What happens at a SpunOut.ie Consent Workshop?

Learn more about the consent workshops we provide and how to organise one

Written by spunout


Consent workshops are aimed to provide people with sexual health information, and an opportunity to understand and practice consent in a positive space.

What is consent?

Consent is permission for someone to do something, or an agreement between people to do something. Sexual consent is a topic which has been increasingly discussed at third level education for the past few years, with events like SHAG, SHIFT and KISS weeks taking place in colleges across the country during freshers week.

In all circumstances where we are intimate with someone, consent needs to be established first, so that we can be sure everyone feels comfortable and respected. When having sex, consent is an agreement between all participants that they definitely want to have sex, or do any sexual act. Everyone needs to fully, clearly, and enthusiastically agree to it, and their consent must be continuous for the duration of sex. This means that they have the right to change their mind at any time, for any reason, without any consequences.

Consent is needed for vaginal, anal or oral sex, mutual masturbation, sexual touching or kissing. Consent is also needing for sexting, sending sexual material online, or making sexual comments or propositions.

Consent can be expressed both verbally and physically – so it can be with words, as well as actions and body language. It must be conscious and voluntary. Consent should be given freely without any manipulation, convincing, or threats. From a legal perspective, sexual consent is mandatory. If consent is not expressed, this is not sex – it is assault.

How can consent be explain at in a workshop?

Smart Consent is a sexual consent workshop which aims to educate students at third level on what consent is and to push the message that ‘no means no’. Smart Consent explores all different dimensions of consent, which relate to:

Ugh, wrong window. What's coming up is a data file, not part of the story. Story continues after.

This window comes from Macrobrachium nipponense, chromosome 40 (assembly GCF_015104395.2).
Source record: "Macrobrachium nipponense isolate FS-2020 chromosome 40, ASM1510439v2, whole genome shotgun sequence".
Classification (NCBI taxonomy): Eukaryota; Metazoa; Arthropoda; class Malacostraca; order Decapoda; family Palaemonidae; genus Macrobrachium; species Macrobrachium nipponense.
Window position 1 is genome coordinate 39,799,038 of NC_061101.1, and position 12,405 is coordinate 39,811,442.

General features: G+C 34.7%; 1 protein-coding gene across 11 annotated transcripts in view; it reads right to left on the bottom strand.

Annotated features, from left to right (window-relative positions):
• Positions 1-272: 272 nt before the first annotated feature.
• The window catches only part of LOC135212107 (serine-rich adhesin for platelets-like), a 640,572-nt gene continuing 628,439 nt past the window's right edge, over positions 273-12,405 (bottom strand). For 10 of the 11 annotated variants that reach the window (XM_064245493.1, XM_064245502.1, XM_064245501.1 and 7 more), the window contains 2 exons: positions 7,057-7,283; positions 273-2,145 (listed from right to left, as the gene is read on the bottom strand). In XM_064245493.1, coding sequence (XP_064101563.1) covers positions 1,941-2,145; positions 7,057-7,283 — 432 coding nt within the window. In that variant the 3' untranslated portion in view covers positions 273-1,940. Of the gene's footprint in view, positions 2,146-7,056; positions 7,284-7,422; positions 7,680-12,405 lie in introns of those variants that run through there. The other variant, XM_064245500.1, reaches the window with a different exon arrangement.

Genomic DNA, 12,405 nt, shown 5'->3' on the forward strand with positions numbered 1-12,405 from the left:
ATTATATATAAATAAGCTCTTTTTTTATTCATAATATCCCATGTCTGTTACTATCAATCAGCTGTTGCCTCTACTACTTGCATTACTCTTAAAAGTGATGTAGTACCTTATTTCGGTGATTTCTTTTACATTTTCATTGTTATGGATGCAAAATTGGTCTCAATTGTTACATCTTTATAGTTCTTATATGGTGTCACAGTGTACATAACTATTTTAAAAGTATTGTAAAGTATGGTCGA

• S – all sexual orientations and genders
  • M – state of mind, i.e. willingness, no pressure, not under the influence of drugs or alcohol
  • A – activities on an on going basis, i.e. kissing, touching, oral, etc.
  • R – all relationships, both casual and committed
  • T – talking, and non-verbal signs and signals

Planned Parenthood in the United States has had success with their acronym to remember consent called ‘FRIES.’ Fries stands for:

  • F – Freely Given
  • R – Reversible
  • I – Informed
  • E – Enthusiastic
  • S – Specific

Another description of consent that went viral was a YouTube video which the likened consent to how people like their cups of tea.

What can you expect at SpunOut.ie consent workshops?

In our consent workshop our facilitator will explain the concept of sexual consent clearly, as well as explain why understanding consent is necessary for overall sexual and relationship health. This can include everything about sex, such as different forms of contraception, STIs and consensual sex. You might be asked about your understanding of the different terms and knowledge on different forms of each. 

Are consent workshops different from organisation to organisation?

Every consent workshop follows their own guide on how they are delivered, so it is very rare to find two which will be the same, and much can be learned from all of them. Workshops also usually involve an element of experiential learning, or learning through experience, activities and reflection, to show examples of how consent works.

Different consent scenarios